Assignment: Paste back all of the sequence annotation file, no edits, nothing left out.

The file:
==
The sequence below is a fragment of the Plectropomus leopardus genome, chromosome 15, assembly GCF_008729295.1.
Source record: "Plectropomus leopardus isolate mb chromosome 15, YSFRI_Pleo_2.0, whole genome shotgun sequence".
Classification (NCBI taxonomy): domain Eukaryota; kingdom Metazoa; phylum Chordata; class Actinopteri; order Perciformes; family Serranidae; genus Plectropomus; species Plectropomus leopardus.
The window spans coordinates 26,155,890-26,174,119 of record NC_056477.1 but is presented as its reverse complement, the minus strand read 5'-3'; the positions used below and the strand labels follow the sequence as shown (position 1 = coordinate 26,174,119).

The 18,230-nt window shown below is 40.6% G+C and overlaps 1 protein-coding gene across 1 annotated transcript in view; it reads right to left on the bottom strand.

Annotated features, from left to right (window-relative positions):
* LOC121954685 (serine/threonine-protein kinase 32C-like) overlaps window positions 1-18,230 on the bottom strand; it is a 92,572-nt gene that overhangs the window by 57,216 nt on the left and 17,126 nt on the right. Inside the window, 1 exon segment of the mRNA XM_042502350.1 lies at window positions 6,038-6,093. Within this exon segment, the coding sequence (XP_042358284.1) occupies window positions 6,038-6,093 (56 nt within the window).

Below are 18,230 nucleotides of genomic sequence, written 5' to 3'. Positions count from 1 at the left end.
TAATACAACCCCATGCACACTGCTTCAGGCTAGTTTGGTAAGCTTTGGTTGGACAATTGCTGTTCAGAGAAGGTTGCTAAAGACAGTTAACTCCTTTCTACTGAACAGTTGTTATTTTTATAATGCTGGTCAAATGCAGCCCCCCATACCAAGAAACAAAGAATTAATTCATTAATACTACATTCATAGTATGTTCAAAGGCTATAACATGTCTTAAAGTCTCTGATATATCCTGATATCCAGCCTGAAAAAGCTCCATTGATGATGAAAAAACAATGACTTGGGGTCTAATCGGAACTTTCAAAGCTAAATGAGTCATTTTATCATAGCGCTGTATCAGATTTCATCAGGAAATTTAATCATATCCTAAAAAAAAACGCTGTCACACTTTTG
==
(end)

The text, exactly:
The sequence below is a fragment of the Plectropomus leopardus genome, chromosome 15, assembly GCF_008729295.1.
Source record: "Plectropomus leopardus isolate mb chromosome 15, YSFRI_Pleo_2.0, whole genome shotgun sequence".
Classification (NCBI taxonomy): domain Eukaryota; kingdom Metazoa; phylum Chordata; class Actinopteri; order Perciformes; family Serranidae; genus Plectropomus; species Plectropomus leopardus.
The window spans coordinates 26,155,890-26,174,119 of record NC_056477.1 but is presented as its reverse complement, the minus strand read 5'-3'; the positions used below and the strand labels follow the sequence as shown (position 1 = coordinate 26,174,119).

The 18,230-nt window shown below is 40.6% G+C and overlaps 1 protein-coding gene across 1 annotated transcript in view; it reads right to left on the bottom strand.

Annotated features, from left to right (window-relative positions):
* LOC121954685 (serine/threonine-protein kinase 32C-like) overlaps window positions 1-18,230 on the bottom strand; it is a 92,572-nt gene that overhangs the window by 57,216 nt on the left and 17,126 nt on the right. Inside the window, 1 exon segment of the mRNA XM_042502350.1 lies at window positions 6,038-6,093. Within this exon segment, the coding sequence (XP_042358284.1) occupies window positions 6,038-6,093 (56 nt within the window).

Below are 18,230 nucleotides of genomic sequence, written 5' to 3'. Positions count from 1 at the left end.
TAATACAACCCCATGCACACTGCTTCAGGCTAGTTTGGTAAGCTTTGGTTGGACAATTGCTGTTCAGAGAAGGTTGCTAAAGACAGTTAACTCCTTTCTACTGAACAGTTGTTATTTTTATAATGCTGGTCAAATGCAGCCCCCCATACCAAGAAACAAAGAATTAATTCATTAATACTACATTCATAGTATGTTCAAAGGCTATAACATGTCTTAAAGTCTCTGATATATCCTGATATCCAGCCTGAAAAAGCTCCATTGATGATGAAAAAACAATGACTTGGGGTCTAATCGGAACTTTCAAAGCTAAATGAGTCATTTTATCATAGCGCTGTATCAGATTTCATCAGGAAATTTAATCATATCCTAAAAAAAAACGCTGTCACACTTTTG